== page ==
The idea of Greece selling some islands to alleviate its debt problem was quickly dismissed when it was proposed last year, before any serious analysis or public debate could occur. Yet on reflection, the idea of transferring a small bit of Greek territory to another country by sale or lease might actually have merit.

The aim would be to shore up Greece’s finances and let it reform its debts less abruptly and painfully, cushioning the shock for its economy and reducing prospects for social unrest. Rather than diminishing Greece as a nation, selling or leasing territory could actually boost its geopolitical strength and influence.

The sale of territorial assets is nothing new. It simply hasn’t been done lately, but it remains an acceptable practice under international law. Examples are scattered throughout the history of nations that are alive and flourishing today – perhaps in part because they did this at a critical moment: Russia sold Alaska. Mexico sold part of its north. Denmark sold its Caribbean islands. Spain sold the Carolines. And France sold Louisiana – twice (first to Spain, which returned it, then to the United States). The motivations varied, but some sellers had an urgent need for money, as France did when it ceded Louisiana the second time.

Territorial leases, by contrast, still occur, and recent cases show the value of territory soaring to heights that can readily diminish a lessor’s financial woes. Last year, Russia renewed the lease on a naval port at Sevastopol, Ukraine, for €30 billion in financial concessions over 25 years. That’s more than 10 times the previous rent.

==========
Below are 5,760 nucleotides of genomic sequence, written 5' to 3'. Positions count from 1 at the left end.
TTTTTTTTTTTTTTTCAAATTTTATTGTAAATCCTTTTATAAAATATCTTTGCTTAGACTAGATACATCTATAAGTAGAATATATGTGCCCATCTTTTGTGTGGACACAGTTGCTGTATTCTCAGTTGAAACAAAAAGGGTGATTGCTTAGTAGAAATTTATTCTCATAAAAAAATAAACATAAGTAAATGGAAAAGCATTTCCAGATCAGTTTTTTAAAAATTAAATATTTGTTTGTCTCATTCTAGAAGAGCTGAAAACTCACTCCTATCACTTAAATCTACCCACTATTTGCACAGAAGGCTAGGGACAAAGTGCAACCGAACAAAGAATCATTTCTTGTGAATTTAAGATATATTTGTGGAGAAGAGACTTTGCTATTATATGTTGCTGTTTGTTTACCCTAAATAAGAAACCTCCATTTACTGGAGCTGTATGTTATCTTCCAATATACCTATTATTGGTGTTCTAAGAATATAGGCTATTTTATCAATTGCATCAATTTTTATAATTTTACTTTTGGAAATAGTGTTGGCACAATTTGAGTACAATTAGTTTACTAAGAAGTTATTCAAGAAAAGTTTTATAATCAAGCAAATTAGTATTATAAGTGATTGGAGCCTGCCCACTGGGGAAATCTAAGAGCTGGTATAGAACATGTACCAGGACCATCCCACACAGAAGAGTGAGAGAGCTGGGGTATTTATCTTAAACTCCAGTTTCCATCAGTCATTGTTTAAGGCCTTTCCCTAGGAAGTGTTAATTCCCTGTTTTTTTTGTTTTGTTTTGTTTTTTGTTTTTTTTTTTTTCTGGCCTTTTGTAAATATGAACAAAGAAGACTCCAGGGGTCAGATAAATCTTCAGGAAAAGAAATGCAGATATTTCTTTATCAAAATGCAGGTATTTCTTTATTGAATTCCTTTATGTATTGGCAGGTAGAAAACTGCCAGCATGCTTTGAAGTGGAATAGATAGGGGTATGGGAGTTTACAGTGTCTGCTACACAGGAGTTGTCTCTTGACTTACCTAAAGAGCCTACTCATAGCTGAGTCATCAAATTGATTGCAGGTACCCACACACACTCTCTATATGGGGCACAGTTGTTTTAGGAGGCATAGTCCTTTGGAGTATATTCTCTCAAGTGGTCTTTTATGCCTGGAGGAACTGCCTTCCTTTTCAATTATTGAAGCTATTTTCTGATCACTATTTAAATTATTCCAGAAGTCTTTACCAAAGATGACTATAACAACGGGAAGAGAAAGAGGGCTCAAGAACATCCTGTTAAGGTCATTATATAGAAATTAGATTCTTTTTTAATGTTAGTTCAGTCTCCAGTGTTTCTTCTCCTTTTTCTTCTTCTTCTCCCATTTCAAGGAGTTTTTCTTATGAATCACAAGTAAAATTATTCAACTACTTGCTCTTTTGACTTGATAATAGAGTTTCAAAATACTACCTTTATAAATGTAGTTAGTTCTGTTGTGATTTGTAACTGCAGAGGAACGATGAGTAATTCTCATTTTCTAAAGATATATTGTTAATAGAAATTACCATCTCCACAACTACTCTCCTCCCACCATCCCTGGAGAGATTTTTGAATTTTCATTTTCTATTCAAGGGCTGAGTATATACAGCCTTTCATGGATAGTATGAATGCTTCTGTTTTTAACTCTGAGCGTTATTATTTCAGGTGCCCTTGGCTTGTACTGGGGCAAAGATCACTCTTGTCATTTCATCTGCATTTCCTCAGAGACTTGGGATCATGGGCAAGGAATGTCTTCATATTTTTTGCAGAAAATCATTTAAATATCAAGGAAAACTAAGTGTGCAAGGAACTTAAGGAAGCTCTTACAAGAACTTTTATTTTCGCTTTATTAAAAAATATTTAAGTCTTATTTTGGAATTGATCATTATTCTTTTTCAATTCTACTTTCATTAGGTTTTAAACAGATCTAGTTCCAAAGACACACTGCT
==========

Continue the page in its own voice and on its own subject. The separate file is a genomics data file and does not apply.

Nations are never static. Their populations and economies grow and shrink. So do the dimensions of their territory, through war, sale, lease, grants of independence and even forces of nature. Some nations cease existing, and new ones get created. And the process is still going strong. Many countries around today didn’t exist 25 years ago. South Sudan didn’t even exist 25 months ago.

As for Greece, it has a large stock of islands in the Aegean Sea. Hundreds of them are uninhabited, and some of these may be sold or leased without directly impacting the Greek population.

Many of the islands have strategic value. Tensions with Turkey over their maritime border show (albeit awkwardly) that there’s a market for them. And Turkey may not be the only one. China might desire a Mediterranean foothold. Israel, having fallen out with Turkey, might want stronger ties with Greece through a physical presence. Even non-state actors could get involved. Or billionaires who want to start their own countries.

Holding on to a given island must be weighed against the strategic benefits that Greece might gain from ceding control, such as increased clout. Even just hinting at a sale or lease might be enough to strengthen Greece’s hand in its international dealings: the prospect of a Chinese outpost in the Mediterranean would surely spur Europe into faster and bolder aid.

Selling or leasing territory can also put an outpost of a strong economy into the midst of a weaker one and provide long-term benefits to it. A reluctant China was pushed into leasing Hong Kong to Great Britain – but could its economic power today be as strong as it is without having done that? And would Panama be as dynamic without the canal the U.S. left behind at the end of its lease?